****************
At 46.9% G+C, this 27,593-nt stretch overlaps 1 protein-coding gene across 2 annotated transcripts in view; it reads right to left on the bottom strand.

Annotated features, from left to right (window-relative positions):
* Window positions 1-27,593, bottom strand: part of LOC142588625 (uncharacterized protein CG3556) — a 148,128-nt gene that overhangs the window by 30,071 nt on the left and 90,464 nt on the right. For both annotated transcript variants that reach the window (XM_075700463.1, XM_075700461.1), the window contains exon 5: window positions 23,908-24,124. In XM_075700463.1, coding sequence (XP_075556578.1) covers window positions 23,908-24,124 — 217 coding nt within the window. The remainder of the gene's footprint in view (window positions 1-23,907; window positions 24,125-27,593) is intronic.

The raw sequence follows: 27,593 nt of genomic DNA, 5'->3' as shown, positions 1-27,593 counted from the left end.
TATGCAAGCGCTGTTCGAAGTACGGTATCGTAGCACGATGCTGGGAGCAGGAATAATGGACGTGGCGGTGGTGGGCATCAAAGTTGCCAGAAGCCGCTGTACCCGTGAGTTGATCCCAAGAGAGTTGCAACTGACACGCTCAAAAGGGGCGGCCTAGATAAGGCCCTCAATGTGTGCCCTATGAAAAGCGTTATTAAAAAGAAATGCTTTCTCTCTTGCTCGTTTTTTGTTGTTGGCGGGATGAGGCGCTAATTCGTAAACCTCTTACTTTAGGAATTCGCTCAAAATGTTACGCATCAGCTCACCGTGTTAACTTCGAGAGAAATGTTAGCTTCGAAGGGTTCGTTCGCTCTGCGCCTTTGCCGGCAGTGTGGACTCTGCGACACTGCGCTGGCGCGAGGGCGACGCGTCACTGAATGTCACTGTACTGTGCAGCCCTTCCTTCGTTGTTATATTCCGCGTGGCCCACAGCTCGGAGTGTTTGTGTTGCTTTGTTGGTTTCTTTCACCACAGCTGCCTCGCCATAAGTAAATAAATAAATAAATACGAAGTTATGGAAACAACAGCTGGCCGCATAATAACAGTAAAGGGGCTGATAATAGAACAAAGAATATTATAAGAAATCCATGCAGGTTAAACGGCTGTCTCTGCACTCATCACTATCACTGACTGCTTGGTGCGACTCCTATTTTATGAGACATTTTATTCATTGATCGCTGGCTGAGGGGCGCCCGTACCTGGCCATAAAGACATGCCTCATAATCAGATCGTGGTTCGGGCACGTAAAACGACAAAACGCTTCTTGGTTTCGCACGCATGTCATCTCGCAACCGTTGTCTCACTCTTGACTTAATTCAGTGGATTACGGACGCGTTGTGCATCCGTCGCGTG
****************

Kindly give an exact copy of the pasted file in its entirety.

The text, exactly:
At 46.9% G+C, this 27,593-nt stretch overlaps 1 protein-coding gene across 2 annotated transcripts in view; it reads right to left on the bottom strand.

Annotated features, from left to right (window-relative positions):
* Window positions 1-27,593, bottom strand: part of LOC142588625 (uncharacterized protein CG3556) — a 148,128-nt gene that overhangs the window by 30,071 nt on the left and 90,464 nt on the right. For both annotated transcript variants that reach the window (XM_075700463.1, XM_075700461.1), the window contains exon 5: window positions 23,908-24,124. In XM_075700463.1, coding sequence (XP_075556578.1) covers window positions 23,908-24,124 — 217 coding nt within the window. The remainder of the gene's footprint in view (window positions 1-23,907; window positions 24,125-27,593) is intronic.

The raw sequence follows: 27,593 nt of genomic DNA, 5'->3' as shown, positions 1-27,593 counted from the left end.
TATGCAAGCGCTGTTCGAAGTACGGTATCGTAGCACGATGCTGGGAGCAGGAATAATGGACGTGGCGGTGGTGGGCATCAAAGTTGCCAGAAGCCGCTGTACCCGTGAGTTGATCCCAAGAGAGTTGCAACTGACACGCTCAAAAGGGGCGGCCTAGATAAGGCCCTCAATGTGTGCCCTATGAAAAGCGTTATTAAAAAGAAATGCTTTCTCTCTTGCTCGTTTTTTGTTGTTGGCGGGATGAGGCGCTAATTCGTAAACCTCTTACTTTAGGAATTCGCTCAAAATGTTACGCATCAGCTCACCGTGTTAACTTCGAGAGAAATGTTAGCTTCGAAGGGTTCGTTCGCTCTGCGCCTTTGCCGGCAGTGTGGACTCTGCGACACTGCGCTGGCGCGAGGGCGACGCGTCACTGAATGTCACTGTACTGTGCAGCCCTTCCTTCGTTGTTATATTCCGCGTGGCCCACAGCTCGGAGTGTTTGTGTTGCTTTGTTGGTTTCTTTCACCACAGCTGCCTCGCCATAAGTAAATAAATAAATAAATACGAAGTTATGGAAACAACAGCTGGCCGCATAATAACAGTAAAGGGGCTGATAATAGAACAAAGAATATTATAAGAAATCCATGCAGGTTAAACGGCTGTCTCTGCACTCATCACTATCACTGACTGCTTGGTGCGACTCCTATTTTATGAGACATTTTATTCATTGATCGCTGGCTGAGGGGCGCCCGTACCTGGCCATAAAGACATGCCTCATAATCAGATCGTGGTTCGGGCACGTAAAACGACAAAACGCTTCTTGGTTTCGCACGCATGTCATCTCGCAACCGTTGTCTCACTCTTGACTTAATTCAGTGGATTACGGACGCGTTGTGCATCCGTCGCGTG